I’ve done a little quilting in my day. I love quilts, and the limited projects I’ve done makes me even more appreciative of those artisans who really go after it. Of course, I also love the practical history of quilting, i.e., repurposing worn out clothing into lovely and useful bedcoverings to keep the family warm on those cold winter prairie nights.
One of the important things about quilting, which is fairly contrary to my personal internal wiring, (sigh), is the absolute need to use a “template”, a pattern to consistently measure the various geometric shapes, because let’s face it, geometry is not to be gainsaid. Or put another way, if you want it to fit Continue reading “Template not optional”
I love recycled things. Most of my clothing is secondhand in some way. Of course, when you have an inseam of 35”, it’s a little tough to find things at the mall like “normal” people do anyway. That, plus the fact that frugality of budget is something I grew up with, so I turn to others’ castoffs to find my own brand of style.
Here is my secondhand dog. His name is Buckley, the Mighty Wonder Buck for short. We found him at the local pound not long after he had been picked up and deposited there by the police. He has nosed his way into our home and hearts.
This is a project from the Hobby Club that I’m a part of. Living in a small town, I do not have easy access to some of the different “ingredients” for the projects, so—that’s right. Let’s find what I have and make it work! (Or at least try it…!) My NYC artist daughter made this cup as one of her first pottery projects in college. Its newly recycled life is as a scented candle.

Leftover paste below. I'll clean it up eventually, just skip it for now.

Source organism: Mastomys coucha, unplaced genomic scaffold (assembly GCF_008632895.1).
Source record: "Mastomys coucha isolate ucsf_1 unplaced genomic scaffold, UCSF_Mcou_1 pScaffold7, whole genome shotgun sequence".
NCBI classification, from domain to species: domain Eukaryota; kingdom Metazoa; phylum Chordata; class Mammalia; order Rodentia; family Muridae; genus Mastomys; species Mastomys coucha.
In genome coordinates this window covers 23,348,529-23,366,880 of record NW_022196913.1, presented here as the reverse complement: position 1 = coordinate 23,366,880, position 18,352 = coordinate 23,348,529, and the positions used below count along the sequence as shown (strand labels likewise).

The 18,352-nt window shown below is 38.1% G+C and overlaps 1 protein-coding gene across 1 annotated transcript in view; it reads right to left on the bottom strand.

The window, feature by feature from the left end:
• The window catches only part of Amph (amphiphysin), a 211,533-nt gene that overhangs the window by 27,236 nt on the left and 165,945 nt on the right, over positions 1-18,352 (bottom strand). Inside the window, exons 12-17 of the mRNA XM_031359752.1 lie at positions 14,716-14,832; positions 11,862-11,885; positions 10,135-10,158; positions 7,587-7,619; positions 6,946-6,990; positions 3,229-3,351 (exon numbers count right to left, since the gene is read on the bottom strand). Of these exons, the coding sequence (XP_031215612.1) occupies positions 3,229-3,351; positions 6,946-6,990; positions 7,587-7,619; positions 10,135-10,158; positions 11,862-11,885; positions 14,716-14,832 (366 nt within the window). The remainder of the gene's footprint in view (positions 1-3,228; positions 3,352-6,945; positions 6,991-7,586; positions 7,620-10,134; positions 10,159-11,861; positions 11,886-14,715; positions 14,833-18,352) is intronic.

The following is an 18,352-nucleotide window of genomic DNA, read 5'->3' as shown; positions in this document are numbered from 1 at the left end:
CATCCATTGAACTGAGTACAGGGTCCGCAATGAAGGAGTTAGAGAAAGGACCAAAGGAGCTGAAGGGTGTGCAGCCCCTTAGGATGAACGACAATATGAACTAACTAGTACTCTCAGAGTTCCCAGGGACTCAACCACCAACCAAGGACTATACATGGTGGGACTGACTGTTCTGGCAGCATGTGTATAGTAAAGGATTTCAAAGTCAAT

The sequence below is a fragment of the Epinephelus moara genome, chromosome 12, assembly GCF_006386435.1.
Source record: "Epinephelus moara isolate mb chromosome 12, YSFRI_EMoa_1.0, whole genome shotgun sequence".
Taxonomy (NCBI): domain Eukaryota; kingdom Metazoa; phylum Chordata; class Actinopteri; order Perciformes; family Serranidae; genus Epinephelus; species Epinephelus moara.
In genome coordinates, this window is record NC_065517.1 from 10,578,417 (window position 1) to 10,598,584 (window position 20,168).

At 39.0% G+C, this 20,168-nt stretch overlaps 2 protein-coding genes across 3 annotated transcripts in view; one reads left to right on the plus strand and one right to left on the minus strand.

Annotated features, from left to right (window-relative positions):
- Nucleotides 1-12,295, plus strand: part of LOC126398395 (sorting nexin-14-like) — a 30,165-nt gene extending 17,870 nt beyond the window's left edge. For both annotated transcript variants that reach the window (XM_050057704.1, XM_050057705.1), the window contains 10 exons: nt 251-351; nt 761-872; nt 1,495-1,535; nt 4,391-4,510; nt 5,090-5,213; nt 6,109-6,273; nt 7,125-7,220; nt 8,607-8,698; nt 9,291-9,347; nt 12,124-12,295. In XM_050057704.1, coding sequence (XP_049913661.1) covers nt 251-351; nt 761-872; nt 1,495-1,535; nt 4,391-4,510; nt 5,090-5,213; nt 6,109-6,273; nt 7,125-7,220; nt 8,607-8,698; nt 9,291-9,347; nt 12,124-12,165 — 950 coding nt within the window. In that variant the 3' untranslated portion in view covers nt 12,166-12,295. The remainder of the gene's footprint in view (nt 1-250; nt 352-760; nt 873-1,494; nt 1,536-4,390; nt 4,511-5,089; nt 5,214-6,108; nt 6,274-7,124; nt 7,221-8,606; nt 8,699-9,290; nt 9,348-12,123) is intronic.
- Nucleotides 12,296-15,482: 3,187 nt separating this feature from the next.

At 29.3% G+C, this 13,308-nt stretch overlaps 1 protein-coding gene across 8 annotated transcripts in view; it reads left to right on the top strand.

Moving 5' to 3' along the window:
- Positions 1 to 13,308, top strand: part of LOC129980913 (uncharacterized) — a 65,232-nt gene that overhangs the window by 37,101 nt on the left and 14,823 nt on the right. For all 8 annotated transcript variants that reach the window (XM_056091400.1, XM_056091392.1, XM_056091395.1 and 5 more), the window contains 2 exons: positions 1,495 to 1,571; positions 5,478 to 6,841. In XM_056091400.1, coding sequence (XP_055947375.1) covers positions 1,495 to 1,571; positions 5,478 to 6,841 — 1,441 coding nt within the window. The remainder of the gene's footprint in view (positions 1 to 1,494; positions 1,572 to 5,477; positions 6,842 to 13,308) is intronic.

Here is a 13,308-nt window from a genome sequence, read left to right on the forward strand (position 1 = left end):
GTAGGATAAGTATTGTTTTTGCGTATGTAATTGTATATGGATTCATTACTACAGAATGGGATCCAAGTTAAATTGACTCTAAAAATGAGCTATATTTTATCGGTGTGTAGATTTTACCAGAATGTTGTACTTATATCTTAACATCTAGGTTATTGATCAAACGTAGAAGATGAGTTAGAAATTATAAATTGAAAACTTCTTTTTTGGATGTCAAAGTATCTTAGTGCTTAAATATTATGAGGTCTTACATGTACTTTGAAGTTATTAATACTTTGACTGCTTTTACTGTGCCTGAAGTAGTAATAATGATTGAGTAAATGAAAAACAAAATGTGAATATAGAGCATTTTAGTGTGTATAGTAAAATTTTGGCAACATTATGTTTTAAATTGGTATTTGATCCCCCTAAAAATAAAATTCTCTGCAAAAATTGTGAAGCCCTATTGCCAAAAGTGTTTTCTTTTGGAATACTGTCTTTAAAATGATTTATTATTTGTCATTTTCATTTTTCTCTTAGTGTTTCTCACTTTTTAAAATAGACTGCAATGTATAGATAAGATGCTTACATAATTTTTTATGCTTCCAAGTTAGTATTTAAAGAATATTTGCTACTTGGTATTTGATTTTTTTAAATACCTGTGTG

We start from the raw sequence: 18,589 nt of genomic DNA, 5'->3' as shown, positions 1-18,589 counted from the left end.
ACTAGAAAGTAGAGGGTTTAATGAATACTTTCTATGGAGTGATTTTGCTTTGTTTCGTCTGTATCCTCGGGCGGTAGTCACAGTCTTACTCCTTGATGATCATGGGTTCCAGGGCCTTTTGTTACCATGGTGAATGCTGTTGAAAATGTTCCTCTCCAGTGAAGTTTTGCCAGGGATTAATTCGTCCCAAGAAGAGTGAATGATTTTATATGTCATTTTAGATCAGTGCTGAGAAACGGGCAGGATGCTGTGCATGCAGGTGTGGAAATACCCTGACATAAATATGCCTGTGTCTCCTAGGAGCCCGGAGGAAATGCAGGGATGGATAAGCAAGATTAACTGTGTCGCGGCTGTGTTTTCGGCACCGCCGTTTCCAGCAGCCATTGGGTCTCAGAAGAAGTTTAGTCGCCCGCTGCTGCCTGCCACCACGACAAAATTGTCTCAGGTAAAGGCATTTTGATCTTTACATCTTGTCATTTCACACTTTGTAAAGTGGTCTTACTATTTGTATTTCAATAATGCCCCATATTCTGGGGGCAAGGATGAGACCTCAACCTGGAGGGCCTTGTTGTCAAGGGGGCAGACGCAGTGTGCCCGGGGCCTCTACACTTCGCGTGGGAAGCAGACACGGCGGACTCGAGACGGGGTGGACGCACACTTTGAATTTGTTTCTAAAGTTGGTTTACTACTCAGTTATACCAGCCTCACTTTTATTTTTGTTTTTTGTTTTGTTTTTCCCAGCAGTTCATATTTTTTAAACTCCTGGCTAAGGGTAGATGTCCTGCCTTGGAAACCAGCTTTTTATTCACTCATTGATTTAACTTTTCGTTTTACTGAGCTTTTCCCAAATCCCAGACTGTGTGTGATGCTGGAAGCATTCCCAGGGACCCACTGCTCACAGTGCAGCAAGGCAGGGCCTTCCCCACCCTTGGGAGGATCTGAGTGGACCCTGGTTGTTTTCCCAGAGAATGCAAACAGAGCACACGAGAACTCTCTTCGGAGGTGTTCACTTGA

Quilting goes way back. It’s a fine American artwork borne of necessity. Why waste fabric if it could be turned into something useful for the family? These two quilts have significance to me. One is called the Crown of Thorns, and the other is the Flying Goose pattern (my husband’s nickname is Goose. Goes waaaayyy back.)
I also have enjoyed making old-fashioned grandma booties. Every scrap of yarn is recycled in some way. Sometimes the yarn is “just leftovers”, sometimes it is unraveled from other projects that have been deemed damaged goods, excess baggage, or just no longer useful. But they’re warm and fuzzy, like a nice hug for your feet.
It’s all just a reminder that this is exactly what Jesus does for us—taking what is otherwise damaged and despised, and turning it into something fabulous and functional. So next time you feel your life is unraveling, trust it to the Master’s capable and creative hands!
And you might just get your socks blessed off!